The Pentagon’s top research agency is kicking off a multi-year effort to jumpstart U.S. electronics innovation with a July summit in Silicon Valley.
The $1.5 billion Electronics Resurgence Initiative was launched by the Defense Advanced Research Projects Agency (DARPA) last June to plot a post-Moore’s Law course for the U.S. electronics industry, a technology sector the agency has played a key role in advancing. Participants in the San Francisco chip summit include Intel CTO Mike Mayberry, Bill Dally, Nvidia’s chief scientist and senior vice president of Nvidia Research, and famed computer architect John Hennessy.
Among the new fronts to be opened by the defense agency are extending GPU frameworks that underlie machine-learning tools to develop “reconfigurable physical structures that adjust to the needs of the software they support,” the agency said last summer.
Among the issues to be tackled during the three-day chip summit (July 23-25) are efforts to significantly lower the barriers to advanced system-on-chip design and “unleash a new era of circuit and system specialization and innovation,” program managers said.
On the agenda also are ways of integrating unconventional materials to enhance conventional silicon circuits and continue progress toward scaling. The initiative also will examine the benefits of custom chip circuitry “while still relying on general programming constructs through the proper software [and] hardware co-design.”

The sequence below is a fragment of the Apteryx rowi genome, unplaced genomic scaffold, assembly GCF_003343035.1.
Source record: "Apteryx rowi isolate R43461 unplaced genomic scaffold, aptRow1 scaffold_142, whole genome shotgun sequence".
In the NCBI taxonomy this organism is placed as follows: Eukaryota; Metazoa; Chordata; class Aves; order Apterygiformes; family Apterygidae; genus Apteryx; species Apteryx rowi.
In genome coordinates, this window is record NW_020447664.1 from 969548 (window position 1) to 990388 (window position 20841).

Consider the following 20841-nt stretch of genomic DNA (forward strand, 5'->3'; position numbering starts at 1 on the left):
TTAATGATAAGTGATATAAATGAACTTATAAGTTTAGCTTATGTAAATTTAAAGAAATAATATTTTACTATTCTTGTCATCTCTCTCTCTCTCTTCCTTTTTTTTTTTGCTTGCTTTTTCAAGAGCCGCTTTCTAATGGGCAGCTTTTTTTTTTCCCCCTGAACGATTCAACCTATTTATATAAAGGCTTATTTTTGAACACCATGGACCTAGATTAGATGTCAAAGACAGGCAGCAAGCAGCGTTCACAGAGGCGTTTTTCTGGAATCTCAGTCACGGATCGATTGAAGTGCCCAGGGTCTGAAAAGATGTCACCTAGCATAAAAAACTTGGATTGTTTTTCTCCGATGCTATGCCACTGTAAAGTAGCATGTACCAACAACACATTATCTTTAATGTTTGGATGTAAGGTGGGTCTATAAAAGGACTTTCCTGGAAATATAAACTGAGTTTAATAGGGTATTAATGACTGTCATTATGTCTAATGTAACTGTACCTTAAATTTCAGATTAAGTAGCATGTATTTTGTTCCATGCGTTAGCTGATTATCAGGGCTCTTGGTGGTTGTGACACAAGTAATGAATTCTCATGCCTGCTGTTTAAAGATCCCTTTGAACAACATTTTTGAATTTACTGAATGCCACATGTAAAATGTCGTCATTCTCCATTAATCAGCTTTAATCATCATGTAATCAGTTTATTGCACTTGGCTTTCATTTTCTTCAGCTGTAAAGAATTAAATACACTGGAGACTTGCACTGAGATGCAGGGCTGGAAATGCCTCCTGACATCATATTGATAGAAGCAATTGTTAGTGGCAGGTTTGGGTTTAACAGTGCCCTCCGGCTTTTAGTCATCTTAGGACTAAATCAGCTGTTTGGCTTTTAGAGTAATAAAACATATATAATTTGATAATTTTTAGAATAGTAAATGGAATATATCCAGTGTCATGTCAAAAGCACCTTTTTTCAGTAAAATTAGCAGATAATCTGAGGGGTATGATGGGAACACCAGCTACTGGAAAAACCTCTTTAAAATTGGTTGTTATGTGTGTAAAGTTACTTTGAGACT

Those challenges reflect the electronic initiative’s “thrust areas” that include: new materials and integration; chip architectures; system-on-chip design; and new applications ranging from ultra-low power sensors to new wireless devices for dynamically allocating crowded electromagnetic spectrum.
DARPA’s electronics initiative “will continue to evolve in scope and scale, and the need for continued partnership and participation from the community will only increase,” said William Chappell, director of the agency’s Microsystems Technology Office. “Together, we will explore the future of electronics and the impact on national defense that this critical sector plays.”
DARPA said it would kick off the July summit by announcing the research teams selected to lead chip initiatives six new “Page 3” programs aimed at complement traditional scaling while boosting electronics performance. (Page 3 refers to the third page of Intel co-founder Gordon Moore’s pioneering 1965 paper outlining his predictions once his famous law of chip scaling runs out of steam.)